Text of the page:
The work we do in clinic is important, but it accounts for a tiny part of your time. The best results come from knowing how to manage your problem between treatments. Your osteopath will give you personalised advice to help, and you can read on to learn the basics of self management.
Heat or Ice?
During the case history, we want to know what makes your symptoms better or worse. Often we ask directly about the use of a warm or cool compress, and the answer is "I haven't tried either because I didn't know which one was right". As a general rule, ice is good for new injuries and reducing inflammation. Heat is good for relaxing tight muscles, but it might aggravate inflammation. In either case, you don't want to apply the compress for more than 10 minutes. Please note that the aim with ice is not to fully numb the area- doing so will often cause more discomfort when sensation returns.
It's also worth knowing that inflammation happens for a reason. After an injury, inflammation brings the cells that are needed to clear and heal damaged tissue, so don't feel that you need to ice until you've lost all swelling, redness, heat, or pain.
Stretching can be relieving for tight muscles. Stress related tension is a good example of this. For tension, breathing exercises can be helpful too. Depending on your exact case, your osteopath will give you a selection of exercises to target the root cause and symptomatic areas. These exercises can be key in managing not only the main problem, but reducing or preventing secondary symptoms, such as headaches resulting from tightness spreading into the neck.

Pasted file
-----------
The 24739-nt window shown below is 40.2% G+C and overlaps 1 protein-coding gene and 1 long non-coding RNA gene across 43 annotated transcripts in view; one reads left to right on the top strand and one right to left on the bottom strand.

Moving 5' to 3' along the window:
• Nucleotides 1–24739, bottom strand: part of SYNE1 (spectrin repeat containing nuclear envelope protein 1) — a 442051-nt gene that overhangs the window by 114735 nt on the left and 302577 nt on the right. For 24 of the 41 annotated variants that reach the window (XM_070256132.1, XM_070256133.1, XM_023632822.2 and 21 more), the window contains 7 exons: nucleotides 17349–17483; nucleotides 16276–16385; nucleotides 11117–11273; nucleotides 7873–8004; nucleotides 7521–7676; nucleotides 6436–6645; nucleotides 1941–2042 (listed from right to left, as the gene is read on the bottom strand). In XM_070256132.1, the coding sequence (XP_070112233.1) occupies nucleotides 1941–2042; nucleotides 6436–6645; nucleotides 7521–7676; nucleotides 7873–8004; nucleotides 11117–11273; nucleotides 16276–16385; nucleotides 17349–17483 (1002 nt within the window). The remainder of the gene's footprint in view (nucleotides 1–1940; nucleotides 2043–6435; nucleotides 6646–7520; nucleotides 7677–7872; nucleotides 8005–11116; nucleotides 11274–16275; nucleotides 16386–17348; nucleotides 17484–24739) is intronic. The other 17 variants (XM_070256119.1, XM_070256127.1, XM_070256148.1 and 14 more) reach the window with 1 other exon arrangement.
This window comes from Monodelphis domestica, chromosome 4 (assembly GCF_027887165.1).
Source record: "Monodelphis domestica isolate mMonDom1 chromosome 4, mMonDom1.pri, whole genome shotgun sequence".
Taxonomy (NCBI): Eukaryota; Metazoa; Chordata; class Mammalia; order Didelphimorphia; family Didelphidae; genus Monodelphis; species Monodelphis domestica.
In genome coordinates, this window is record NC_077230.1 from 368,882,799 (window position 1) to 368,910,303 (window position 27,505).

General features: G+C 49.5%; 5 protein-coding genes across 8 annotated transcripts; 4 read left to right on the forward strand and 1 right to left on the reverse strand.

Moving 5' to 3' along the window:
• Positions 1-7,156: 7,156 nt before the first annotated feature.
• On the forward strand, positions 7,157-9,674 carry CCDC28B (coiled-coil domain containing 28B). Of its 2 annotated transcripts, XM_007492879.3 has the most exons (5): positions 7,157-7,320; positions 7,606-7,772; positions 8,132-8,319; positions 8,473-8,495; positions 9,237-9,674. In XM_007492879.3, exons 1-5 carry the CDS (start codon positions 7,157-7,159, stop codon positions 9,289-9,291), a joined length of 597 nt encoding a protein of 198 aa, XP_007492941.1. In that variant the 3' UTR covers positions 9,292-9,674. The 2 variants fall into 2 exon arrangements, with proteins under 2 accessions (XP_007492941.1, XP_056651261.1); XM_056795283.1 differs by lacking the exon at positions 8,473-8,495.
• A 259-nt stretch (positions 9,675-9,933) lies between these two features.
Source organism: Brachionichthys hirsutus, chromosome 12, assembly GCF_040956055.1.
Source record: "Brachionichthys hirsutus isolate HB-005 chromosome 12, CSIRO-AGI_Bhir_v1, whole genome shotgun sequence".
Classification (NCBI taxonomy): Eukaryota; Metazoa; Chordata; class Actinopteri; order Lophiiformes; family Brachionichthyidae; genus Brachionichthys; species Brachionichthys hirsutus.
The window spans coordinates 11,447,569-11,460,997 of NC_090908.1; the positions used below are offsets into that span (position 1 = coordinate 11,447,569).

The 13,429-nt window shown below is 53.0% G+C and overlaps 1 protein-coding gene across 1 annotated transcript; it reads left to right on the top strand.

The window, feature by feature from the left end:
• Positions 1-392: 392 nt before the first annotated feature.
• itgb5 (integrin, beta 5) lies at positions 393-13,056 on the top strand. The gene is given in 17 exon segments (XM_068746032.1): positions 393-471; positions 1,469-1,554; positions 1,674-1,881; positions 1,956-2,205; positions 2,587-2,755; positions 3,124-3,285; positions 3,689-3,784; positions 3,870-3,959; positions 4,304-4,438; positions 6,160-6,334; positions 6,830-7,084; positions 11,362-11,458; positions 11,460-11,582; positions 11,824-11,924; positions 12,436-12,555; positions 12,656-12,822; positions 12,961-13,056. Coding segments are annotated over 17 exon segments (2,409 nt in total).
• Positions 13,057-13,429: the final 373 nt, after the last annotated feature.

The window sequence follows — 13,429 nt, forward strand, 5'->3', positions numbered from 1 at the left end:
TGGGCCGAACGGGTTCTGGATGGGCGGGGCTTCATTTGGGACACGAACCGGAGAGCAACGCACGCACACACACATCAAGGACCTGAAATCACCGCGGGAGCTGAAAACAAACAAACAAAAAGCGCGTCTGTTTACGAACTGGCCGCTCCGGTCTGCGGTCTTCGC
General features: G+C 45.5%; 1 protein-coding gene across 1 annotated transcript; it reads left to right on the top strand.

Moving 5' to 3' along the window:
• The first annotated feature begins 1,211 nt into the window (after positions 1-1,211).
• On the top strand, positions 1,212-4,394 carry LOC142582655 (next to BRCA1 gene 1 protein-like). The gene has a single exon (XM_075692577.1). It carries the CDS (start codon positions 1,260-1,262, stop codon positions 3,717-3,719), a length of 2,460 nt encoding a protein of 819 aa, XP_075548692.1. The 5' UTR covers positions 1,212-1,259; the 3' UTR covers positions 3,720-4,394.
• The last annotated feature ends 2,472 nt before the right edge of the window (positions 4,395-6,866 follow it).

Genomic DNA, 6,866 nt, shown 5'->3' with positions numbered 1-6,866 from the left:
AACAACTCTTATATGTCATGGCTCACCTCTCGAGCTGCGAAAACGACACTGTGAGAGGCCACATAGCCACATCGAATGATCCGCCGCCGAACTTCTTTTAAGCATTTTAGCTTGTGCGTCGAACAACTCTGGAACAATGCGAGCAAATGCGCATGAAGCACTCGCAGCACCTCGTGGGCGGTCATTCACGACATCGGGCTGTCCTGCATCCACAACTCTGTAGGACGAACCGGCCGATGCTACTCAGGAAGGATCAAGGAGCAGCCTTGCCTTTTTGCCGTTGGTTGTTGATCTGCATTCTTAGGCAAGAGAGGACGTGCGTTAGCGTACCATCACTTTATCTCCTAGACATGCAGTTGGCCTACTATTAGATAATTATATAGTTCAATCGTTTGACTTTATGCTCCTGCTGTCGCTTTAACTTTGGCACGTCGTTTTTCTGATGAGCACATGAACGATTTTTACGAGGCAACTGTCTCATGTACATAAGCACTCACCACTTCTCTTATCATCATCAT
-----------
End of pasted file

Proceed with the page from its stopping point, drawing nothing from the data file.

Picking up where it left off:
You may be asked to combine these exercises with heat or ice to improve their efficacy. It can help to find a routine to keep on top of your exercises, such as performing them as soon as you get up or before bed. Hip and leg movements might be easily done while brushing your teeth, or more general ones might fit nicely into the time it takes to boil the kettle. Fitting them into a pattern that suits you is the trick.
You might be surprised how many problems benefit from strengthening. Hypermobility (whether local or widespread), and postural problems can be particularly responsive. We prefer to strengthen an area rather than use supports or braces where possible.
Strengthening might sound daunting, but it's not always about lifting barbells. Depending on your problem and general fitness, you might be asked to use resistance bands, light weights, or even things you have lying around the house like a tin of beans or a bottle of windscreen fluid.
Your osteopath can help you to build up your exercises as appropriate, either increasing the number of reps or sets, or the weight itself. As your condition improves, we might also change the exercises completely, targeting new areas or working more broadly.
Don't underestimate the benefit of a walk or other innocuous movement. Many minor aches and pains will begin to ease over the course of gentle exercise. They may return afterwards, but the overall improvement has still been developed. Often, comfortably returning to exercise comfortably is a patient's goal. We take the time to understand what you want from treatment to completely tailor your treatment and management plan.